I had the pleasure of teaching recently as part of the Design Writing Summit crafted together by Christina Wodtke and sponsored by Boxes and Arrows. It was as enlightening as exhilarating.
Each of us had the opportunity to also participate in the sessions with the other session leaders so I got to participate in writing exercises and thinking from the amazing Laura Klein, Steve Portigal, Christina Wodtke, Indi Young and Cathy Yardley.
I taught a how to session on How to Write a How-to.
Some points that I’d like to add include:
- Use video if applicable, I didn’t really cover this as an option – mostly out of time constraints. Video is a viable option for teaching people how-to do something – just look at the plethora of how-to videos on YouTube and the large number of startups focused on teaching people via video.
- Actually writing a How-To to cement the process into my head even if the end result isn’t actually a formal How-To. I take a lot of classes and take notes during the class. When I get home, I rewrite my notes out as a How-To and walk myself through the process I learned to make sure that I know the material. The end result is I then have a fleshed out step-by-step for use in the future.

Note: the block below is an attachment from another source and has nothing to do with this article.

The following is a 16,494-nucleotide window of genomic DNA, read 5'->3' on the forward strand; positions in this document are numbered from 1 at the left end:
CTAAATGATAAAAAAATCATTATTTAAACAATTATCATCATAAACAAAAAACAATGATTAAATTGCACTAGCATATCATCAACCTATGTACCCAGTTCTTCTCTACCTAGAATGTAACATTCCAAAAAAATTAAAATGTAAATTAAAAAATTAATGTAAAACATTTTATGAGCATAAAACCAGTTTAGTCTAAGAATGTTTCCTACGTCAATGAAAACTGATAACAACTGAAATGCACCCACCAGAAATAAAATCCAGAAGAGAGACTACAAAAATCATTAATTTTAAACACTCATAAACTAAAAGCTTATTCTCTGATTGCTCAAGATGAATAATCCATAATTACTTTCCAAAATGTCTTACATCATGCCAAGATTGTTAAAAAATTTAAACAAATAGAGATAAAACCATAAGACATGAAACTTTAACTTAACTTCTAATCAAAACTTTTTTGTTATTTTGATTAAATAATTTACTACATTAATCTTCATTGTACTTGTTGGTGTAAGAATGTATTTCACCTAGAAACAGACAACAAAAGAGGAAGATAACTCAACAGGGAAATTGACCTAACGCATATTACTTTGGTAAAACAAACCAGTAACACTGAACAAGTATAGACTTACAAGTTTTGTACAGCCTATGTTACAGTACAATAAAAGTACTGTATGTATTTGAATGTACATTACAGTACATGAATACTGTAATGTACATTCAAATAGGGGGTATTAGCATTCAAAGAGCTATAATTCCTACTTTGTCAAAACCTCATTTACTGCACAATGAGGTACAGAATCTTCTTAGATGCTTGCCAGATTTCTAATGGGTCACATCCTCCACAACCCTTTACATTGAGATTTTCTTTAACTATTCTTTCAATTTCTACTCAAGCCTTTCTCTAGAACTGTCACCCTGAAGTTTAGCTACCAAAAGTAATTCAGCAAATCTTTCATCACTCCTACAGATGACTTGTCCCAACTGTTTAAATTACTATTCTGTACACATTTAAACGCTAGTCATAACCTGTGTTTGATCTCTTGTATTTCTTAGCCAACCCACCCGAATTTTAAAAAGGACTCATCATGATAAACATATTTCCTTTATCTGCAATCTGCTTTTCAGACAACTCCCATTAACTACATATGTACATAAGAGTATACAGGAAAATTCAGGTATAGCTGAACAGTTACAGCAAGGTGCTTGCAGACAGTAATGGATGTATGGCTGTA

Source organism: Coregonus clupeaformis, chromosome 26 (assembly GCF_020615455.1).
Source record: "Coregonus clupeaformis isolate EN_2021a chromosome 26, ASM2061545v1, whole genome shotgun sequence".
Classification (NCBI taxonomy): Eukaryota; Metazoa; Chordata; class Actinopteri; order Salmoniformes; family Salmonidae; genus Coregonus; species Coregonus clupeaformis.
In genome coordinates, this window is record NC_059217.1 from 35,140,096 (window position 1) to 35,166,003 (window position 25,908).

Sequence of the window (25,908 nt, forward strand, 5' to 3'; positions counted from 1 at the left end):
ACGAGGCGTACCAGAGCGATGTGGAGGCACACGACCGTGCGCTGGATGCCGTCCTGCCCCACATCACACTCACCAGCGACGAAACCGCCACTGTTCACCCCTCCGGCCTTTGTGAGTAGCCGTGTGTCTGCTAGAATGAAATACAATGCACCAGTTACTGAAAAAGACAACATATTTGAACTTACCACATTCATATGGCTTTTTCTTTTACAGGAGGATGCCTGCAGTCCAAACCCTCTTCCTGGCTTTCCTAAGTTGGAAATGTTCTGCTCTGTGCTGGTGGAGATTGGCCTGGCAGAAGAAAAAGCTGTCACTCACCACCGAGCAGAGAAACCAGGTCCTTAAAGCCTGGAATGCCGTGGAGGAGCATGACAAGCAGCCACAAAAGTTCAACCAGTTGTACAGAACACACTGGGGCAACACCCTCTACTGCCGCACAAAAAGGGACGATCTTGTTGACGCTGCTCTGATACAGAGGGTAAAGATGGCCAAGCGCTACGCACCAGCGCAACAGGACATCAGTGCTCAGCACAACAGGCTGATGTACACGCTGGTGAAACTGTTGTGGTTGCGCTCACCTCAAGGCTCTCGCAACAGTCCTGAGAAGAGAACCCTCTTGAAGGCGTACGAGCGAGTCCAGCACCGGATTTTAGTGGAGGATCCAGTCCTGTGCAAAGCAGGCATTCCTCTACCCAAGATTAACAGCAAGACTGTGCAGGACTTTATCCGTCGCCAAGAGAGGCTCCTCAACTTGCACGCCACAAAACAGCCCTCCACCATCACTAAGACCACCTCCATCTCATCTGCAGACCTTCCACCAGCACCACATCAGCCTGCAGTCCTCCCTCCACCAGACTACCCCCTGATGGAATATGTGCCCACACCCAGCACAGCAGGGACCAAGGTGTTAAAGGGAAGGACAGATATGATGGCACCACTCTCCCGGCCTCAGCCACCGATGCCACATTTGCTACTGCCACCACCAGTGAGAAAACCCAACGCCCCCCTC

The best part of the session I taught was the debate we had as a group during the exercise fleshing out How To Boil An Egg. All the variants – hot or cold start, soft or hard boiled, watch or leave, cold shock or not. I thought I was picking something fairly simple but as I mentioned in my setup, sometimes, the simplest looking things turn out to be the most complex (for example – designing a sign in screen). That actually is part of what makes this a good exercise to walk through to think about all these variations and potential tips for success.
There is talk of doing the Design Writing Summit on the east coast. I hope I get to participate and tweak the content some more. It was a blast and I am personally looking forward to putting everything I learned into practice.